|Author Flannery O'Connor|
Everything That Rises Must Converge (1965)
by Flannery O'Connor
The genre of literature known as "Southern Gothic" is essentially William Faulkner and Flannery O'Connor. A major difference between Southern and other iterations of literature known as Gothic is the absence of the supernatural as a major motif. Instead, "Gothic" in the context of southern literature refers to quirky characters and dark plots. Everything That Rises Must Converge was the last book published by O'Connor before she died of Lupus at 46.
Everything That Rises Must Converge is a group of short stories, nine in total, six of which were published in various publications prior to their collection. The characters and themes are familiar: racist mother's, religious fanatics, disappointing sons, class and race conflict. The pairing of a disaffected, failed, intellectual son and an elderly, widowed mother reoccurs in multiple stories. This is also a frequent dynamic in the work of William Faulkner, and it is a combination that foreshadows the dynamic between conservative parents and their more liberal offspring for decades to come.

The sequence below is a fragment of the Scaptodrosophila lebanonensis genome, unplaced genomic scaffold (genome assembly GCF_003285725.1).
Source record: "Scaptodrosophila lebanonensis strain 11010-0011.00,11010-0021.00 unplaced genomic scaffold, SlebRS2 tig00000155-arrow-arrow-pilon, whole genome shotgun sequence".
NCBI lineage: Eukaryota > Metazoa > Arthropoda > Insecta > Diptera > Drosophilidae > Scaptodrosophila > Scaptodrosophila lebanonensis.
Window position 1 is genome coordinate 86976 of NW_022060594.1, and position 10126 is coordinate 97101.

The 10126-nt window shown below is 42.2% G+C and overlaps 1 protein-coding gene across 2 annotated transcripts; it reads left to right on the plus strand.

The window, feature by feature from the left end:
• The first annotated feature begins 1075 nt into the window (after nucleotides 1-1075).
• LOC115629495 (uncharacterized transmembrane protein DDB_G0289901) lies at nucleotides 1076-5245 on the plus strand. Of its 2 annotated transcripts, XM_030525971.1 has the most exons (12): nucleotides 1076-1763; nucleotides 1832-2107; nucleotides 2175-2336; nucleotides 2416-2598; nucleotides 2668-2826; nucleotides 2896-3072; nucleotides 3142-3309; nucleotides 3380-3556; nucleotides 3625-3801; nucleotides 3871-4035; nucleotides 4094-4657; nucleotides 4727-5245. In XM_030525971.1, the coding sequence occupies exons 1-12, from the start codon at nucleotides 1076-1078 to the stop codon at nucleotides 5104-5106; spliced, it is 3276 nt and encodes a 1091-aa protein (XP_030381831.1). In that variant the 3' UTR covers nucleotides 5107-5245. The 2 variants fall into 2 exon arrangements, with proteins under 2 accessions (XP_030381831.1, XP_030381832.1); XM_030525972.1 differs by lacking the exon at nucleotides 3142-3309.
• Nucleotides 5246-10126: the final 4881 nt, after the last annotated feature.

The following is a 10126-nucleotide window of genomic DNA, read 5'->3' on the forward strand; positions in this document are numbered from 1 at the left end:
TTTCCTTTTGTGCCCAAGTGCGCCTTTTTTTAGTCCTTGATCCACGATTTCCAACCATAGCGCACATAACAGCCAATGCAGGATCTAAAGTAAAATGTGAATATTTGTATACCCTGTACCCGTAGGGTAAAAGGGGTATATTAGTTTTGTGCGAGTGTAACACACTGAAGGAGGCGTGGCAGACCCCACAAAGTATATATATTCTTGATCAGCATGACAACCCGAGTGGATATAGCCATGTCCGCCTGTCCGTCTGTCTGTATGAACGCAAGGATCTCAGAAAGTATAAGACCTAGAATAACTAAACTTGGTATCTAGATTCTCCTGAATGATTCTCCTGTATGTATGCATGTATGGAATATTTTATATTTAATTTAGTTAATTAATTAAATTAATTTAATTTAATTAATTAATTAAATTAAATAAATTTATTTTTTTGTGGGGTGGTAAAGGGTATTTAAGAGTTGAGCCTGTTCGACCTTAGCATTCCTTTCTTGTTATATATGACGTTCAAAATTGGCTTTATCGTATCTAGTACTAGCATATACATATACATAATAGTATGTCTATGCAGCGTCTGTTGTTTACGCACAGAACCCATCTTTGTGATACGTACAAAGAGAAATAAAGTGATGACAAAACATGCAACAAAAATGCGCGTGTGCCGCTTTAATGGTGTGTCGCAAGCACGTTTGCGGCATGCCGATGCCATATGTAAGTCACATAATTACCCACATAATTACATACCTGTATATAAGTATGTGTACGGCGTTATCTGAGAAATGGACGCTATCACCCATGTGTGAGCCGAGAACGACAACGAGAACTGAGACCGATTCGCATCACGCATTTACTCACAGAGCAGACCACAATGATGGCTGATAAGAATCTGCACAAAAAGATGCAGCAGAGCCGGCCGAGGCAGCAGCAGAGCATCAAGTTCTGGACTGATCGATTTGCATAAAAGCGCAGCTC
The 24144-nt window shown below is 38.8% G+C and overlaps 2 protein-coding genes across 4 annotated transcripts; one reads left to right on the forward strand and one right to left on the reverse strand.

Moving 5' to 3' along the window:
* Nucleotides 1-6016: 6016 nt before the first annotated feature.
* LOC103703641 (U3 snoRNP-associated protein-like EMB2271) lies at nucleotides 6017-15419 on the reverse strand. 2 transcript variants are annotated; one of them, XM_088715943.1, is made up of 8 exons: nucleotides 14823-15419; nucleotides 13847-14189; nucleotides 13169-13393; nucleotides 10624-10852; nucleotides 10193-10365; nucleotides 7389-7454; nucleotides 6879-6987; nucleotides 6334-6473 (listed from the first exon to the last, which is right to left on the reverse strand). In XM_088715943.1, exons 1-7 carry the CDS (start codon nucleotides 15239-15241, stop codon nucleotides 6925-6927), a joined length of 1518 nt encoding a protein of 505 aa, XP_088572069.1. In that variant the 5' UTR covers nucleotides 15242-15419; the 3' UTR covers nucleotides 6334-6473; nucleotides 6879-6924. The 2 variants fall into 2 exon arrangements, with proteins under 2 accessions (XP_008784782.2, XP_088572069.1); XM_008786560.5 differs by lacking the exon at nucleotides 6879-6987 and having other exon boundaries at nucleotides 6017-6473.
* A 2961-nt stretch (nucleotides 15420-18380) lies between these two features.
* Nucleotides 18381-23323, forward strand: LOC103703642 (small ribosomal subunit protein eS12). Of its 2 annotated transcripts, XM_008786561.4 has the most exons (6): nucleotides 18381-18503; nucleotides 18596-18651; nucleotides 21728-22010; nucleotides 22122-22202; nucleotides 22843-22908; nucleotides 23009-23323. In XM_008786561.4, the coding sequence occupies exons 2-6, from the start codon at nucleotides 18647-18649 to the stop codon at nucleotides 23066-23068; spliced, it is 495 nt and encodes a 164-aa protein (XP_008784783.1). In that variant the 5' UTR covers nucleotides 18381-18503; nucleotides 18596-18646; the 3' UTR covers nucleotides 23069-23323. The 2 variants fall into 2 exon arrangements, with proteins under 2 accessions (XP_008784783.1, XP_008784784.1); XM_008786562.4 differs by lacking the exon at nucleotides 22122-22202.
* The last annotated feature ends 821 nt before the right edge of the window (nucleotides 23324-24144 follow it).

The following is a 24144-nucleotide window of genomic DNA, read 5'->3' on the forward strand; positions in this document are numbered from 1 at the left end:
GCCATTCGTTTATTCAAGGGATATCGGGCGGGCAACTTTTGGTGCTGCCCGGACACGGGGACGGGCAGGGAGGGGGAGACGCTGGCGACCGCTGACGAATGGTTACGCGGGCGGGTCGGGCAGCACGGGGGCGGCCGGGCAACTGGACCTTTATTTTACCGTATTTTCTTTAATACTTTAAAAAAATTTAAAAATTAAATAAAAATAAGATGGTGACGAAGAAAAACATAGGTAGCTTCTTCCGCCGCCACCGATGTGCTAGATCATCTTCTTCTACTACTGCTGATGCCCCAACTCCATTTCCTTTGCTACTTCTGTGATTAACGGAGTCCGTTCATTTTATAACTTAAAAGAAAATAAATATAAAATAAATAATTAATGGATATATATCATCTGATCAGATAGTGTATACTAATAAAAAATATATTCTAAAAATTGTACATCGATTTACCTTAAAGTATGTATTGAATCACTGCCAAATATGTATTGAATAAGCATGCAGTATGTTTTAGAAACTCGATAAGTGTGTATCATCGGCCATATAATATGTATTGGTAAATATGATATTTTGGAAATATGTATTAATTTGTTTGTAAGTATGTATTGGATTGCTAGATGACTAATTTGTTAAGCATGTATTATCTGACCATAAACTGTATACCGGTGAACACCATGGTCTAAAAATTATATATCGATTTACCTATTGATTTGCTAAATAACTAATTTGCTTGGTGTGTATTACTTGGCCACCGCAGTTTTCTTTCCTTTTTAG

Flannery O'Connor was herself no hipster, she was a practicing Catholic and remained so until her untimely death. Her appeal to hipsters is a combination of a little bit of the dead-before-their-time rock-star, a little bit of the consanguinity between her concerns and the concerns of 1960's youth culture and a little bit of the darkness and weirdness of her vision, which spread so far, particularly in the worlds of film and tv to the point where her influence isn't cited. Whether cited or not, her influence on the artistic concept of "weird small town America" can be traced back to her work. For example, it's hard to imagine David Lynch or Tom Waits without Flannery O'Connor.